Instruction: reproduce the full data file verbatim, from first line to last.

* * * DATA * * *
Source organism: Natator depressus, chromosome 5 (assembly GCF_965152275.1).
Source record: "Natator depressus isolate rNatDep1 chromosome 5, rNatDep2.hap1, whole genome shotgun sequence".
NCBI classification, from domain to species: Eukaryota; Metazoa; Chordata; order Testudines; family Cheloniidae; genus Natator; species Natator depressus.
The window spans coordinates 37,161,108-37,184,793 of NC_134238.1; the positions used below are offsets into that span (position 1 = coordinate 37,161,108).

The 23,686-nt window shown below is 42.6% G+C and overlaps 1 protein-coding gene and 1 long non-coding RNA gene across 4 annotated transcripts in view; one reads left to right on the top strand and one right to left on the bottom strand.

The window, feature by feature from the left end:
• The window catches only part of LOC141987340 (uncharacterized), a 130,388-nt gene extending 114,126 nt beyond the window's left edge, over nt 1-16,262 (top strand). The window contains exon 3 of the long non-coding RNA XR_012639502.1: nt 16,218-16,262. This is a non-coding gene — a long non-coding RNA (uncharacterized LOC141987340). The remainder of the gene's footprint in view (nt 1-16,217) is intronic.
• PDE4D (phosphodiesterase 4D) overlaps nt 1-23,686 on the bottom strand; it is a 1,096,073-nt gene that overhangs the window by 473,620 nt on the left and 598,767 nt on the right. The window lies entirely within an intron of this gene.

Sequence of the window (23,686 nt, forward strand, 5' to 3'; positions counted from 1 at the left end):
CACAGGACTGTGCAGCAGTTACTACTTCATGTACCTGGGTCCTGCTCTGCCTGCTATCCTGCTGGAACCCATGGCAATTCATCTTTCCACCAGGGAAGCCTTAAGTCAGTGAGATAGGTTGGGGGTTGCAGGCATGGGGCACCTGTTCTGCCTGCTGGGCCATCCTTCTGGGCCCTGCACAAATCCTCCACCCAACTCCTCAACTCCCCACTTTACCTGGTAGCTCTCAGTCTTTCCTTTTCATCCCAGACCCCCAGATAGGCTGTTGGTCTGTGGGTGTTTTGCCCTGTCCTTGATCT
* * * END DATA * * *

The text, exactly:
Source organism: Natator depressus, chromosome 5 (assembly GCF_965152275.1).
Source record: "Natator depressus isolate rNatDep1 chromosome 5, rNatDep2.hap1, whole genome shotgun sequence".
NCBI classification, from domain to species: Eukaryota; Metazoa; Chordata; order Testudines; family Cheloniidae; genus Natator; species Natator depressus.
The window spans coordinates 37,161,108-37,184,793 of NC_134238.1; the positions used below are offsets into that span (position 1 = coordinate 37,161,108).

The 23,686-nt window shown below is 42.6% G+C and overlaps 1 protein-coding gene and 1 long non-coding RNA gene across 4 annotated transcripts in view; one reads left to right on the top strand and one right to left on the bottom strand.

The window, feature by feature from the left end:
• The window catches only part of LOC141987340 (uncharacterized), a 130,388-nt gene extending 114,126 nt beyond the window's left edge, over nt 1-16,262 (top strand). The window contains exon 3 of the long non-coding RNA XR_012639502.1: nt 16,218-16,262. This is a non-coding gene — a long non-coding RNA (uncharacterized LOC141987340). The remainder of the gene's footprint in view (nt 1-16,217) is intronic.
• PDE4D (phosphodiesterase 4D) overlaps nt 1-23,686 on the bottom strand; it is a 1,096,073-nt gene that overhangs the window by 473,620 nt on the left and 598,767 nt on the right. The window lies entirely within an intron of this gene.

Sequence of the window (23,686 nt, forward strand, 5' to 3'; positions counted from 1 at the left end):
CACAGGACTGTGCAGCAGTTACTACTTCATGTACCTGGGTCCTGCTCTGCCTGCTATCCTGCTGGAACCCATGGCAATTCATCTTTCCACCAGGGAAGCCTTAAGTCAGTGAGATAGGTTGGGGGTTGCAGGCATGGGGCACCTGTTCTGCCTGCTGGGCCATCCTTCTGGGCCCTGCACAAATCCTCCACCCAACTCCTCAACTCCCCACTTTACCTGGTAGCTCTCAGTCTTTCCTTTTCATCCCAGACCCCCAGATAGGCTGTTGGTCTGTGGGTGTTTTGCCCTGTCCTTGATCT